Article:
% Day After Day - February 1940 % Dorothy Day
The Catholic Worker, February 1940, 1, 4.
Summary: Visiting Catholic Worker houses in Baltimore and Philadelphia, she reflects on the part everyone plays in the whole movement and feels a sense of solidarity. Notes how they suffer from the cold in New York. Tells of a visit to the headquarters of the National Maritime Union and their fine reading room. (DDLW #354).
Visiting in Baltimore this month, I felt how necessary it is to emphasize our fellowship in the work. I should have liked to gather together the group on S. Paca St., the twenty-five of them and talk to them about what the whole work is, their part in it; that they are truly playing a part in it, though perhaps they do not see it. They were all busy feeding those who came in while I was there and I had to catch a train to Philadelphia so that there was not time. But on the train I wrote the Aims and Purposes (page 7) thinking how necessary it was to constantly hold up these aims and purposes for us all.
It is good to think of the men in all the houses who cook, wash dishes, scrub, launder, ministering to others–all of them part of the Catholic Worker movement. To try to convey to them the glimpse of the “whole,” this is a hard job. We all see only part. We all see through a glass darkly. Some see more clearly than others. Our joy in the work increases with our vision of the whole. Just as when a man, using his whole body in his work, is in better health than when he uses just head or hand alone. Workers must be scholars and scholars workers, as Peter says.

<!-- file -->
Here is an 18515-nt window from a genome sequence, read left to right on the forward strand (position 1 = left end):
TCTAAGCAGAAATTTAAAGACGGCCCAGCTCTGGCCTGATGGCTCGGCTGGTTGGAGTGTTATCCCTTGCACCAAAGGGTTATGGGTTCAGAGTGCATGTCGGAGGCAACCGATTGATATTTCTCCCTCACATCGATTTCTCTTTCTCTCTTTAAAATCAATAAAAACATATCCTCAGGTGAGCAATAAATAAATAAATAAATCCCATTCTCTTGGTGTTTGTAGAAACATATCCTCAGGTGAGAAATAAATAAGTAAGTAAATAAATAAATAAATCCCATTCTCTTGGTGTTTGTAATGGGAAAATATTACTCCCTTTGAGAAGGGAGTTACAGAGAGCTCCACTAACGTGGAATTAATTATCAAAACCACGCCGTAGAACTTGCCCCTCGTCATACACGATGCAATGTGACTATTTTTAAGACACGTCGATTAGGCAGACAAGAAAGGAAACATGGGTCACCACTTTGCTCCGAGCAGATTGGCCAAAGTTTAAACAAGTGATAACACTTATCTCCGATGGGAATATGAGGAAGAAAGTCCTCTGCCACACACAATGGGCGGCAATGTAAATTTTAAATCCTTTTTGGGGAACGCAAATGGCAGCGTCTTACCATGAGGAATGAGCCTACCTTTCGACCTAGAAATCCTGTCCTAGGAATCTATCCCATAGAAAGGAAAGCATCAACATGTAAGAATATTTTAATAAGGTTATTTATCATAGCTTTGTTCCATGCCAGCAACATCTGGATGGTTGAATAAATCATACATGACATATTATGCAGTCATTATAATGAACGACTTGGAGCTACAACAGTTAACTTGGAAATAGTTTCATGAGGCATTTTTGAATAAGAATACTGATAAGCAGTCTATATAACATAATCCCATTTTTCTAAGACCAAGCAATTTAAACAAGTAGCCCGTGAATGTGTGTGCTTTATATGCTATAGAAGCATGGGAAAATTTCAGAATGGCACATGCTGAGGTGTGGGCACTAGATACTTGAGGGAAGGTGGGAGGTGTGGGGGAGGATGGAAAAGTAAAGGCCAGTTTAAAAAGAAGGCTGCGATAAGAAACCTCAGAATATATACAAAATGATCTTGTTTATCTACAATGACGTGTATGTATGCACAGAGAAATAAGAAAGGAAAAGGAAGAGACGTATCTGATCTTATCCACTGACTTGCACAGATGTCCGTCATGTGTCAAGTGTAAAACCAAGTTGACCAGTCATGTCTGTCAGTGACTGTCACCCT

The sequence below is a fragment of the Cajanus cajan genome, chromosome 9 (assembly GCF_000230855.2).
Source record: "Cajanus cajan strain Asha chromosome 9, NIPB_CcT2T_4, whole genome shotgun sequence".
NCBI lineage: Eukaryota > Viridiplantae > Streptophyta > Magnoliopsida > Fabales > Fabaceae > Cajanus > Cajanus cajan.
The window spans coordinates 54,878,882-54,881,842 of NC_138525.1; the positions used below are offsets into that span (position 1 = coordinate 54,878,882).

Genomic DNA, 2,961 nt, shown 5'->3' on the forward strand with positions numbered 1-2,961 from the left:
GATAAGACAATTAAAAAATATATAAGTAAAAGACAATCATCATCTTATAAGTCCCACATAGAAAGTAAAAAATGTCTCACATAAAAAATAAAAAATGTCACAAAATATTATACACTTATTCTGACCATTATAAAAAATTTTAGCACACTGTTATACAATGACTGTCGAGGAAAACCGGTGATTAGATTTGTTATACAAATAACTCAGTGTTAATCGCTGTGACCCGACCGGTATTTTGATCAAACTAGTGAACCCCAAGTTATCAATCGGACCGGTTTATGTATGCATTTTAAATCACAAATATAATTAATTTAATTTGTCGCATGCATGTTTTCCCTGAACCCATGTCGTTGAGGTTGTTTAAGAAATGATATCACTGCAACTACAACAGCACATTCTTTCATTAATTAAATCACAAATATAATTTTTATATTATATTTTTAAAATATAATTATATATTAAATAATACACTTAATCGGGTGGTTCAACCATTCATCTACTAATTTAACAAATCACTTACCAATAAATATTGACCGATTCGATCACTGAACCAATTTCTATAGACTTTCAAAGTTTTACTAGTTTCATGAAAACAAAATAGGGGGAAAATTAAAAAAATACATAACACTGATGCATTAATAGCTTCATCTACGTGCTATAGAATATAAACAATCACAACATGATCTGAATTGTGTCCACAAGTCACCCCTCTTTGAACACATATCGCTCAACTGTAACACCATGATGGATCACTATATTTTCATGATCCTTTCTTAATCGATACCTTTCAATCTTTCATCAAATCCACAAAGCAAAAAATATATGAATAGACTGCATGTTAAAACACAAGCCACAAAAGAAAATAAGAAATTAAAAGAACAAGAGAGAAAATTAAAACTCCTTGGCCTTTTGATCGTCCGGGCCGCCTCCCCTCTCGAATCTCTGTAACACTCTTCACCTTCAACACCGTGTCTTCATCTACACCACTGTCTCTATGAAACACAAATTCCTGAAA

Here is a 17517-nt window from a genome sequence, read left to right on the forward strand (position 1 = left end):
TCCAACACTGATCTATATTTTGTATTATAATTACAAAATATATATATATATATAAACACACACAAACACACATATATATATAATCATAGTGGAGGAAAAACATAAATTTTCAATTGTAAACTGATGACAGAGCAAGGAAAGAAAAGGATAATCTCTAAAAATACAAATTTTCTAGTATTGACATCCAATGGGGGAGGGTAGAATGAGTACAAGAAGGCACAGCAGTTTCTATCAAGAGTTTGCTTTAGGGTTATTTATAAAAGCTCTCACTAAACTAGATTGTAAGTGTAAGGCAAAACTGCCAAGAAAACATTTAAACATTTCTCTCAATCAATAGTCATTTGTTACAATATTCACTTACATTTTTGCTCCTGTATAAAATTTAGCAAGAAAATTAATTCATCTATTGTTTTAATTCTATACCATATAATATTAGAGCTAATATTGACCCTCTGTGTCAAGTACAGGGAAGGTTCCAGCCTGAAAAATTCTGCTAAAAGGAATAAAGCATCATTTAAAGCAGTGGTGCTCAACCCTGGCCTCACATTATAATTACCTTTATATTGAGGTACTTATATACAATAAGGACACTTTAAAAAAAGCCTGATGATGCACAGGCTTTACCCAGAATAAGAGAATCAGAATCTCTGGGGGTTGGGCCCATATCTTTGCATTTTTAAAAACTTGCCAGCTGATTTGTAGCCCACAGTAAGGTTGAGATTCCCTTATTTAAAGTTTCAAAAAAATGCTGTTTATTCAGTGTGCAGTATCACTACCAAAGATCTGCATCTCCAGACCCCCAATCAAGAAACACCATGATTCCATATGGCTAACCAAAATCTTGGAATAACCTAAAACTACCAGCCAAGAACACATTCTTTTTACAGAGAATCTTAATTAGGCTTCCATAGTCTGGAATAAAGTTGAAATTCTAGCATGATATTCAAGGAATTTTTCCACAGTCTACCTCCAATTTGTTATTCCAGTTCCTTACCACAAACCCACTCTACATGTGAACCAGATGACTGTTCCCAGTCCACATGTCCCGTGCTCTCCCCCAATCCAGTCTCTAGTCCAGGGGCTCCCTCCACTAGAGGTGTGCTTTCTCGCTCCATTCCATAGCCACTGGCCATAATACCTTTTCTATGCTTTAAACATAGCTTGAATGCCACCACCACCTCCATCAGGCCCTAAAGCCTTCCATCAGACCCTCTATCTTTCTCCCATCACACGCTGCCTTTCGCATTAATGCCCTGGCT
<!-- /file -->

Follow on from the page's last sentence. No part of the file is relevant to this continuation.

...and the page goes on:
Heaven is when we see God face to face, when we shall see Him as He is. Now it is only a glimpse, a suggestion of light, of joy, of unity, of completion.
John Doebel and Jim Rogan are running the House of Hospitality, St. Anthony’s House, in Baltimore, on 435 S. Paca. They have been feeding hundreds, three times a day, for months now, men of all races, colors and creeds. John has been working in a radio factory, paying the rent with his salary, also the gas and light. We are persuading him to give up his job and give his full time to the work. He most truly has a vocation for poverty. St. Joseph or St. Anthony will take care of the rent. Jim Rogan has written articles for the Commonweal and the Christian Social Action and is getting out a good mimeographed bulletin. He puts in full time at the house. It is good when the groups get out these bulletins and send them to each other, building up a sense of solidarity, a realization of the Mystical Body. Besides getting ideas from one another, we get facts and news, such as that of the new hospice Bishop Hartley started in Columbus which takes in eighty men.
John and Jim put me on the train for Philadelphia, feeding me, giving me a bag of fig newtons for dessert on the train, and paying my fare.
It is very cold tonight. There is a cold wind sweeping through the house. Outside the snow is falling. I wonder how they are keeping warm in the other houses, up in Burlington, for instance. There was already snow on the mountains when I was up there in November. Donald and Norman Langlois, one feels, are always ready for any hardship, and no amount of cold can dampen those ardent spirits.
I recall, on a night like this, the story of a saint, who was so filled with a burning love of God that he melted the snow around him, and others were warmed by the flame of his love. A model for all our fellow workers these days. How we fall down on the job of bearing hardships patiently! We are all cold in New York these days. The rooms are cold, my bedroom was forty with a fire in it. The halls are icy. By noon oil stoves have warmed the offices and then it is easier to work. By night the house has so warmed up that it is hard to go to bed, to leave the warmth for the icy sheets.
Most of the time one is glad to be suffering in some small way, to share the sufferings of those one loves, the poor of Christ. At the same time, it is hard to restrain one’s shudderings and groanings. By now we all have the grimy look that accompanies winter in the tenements.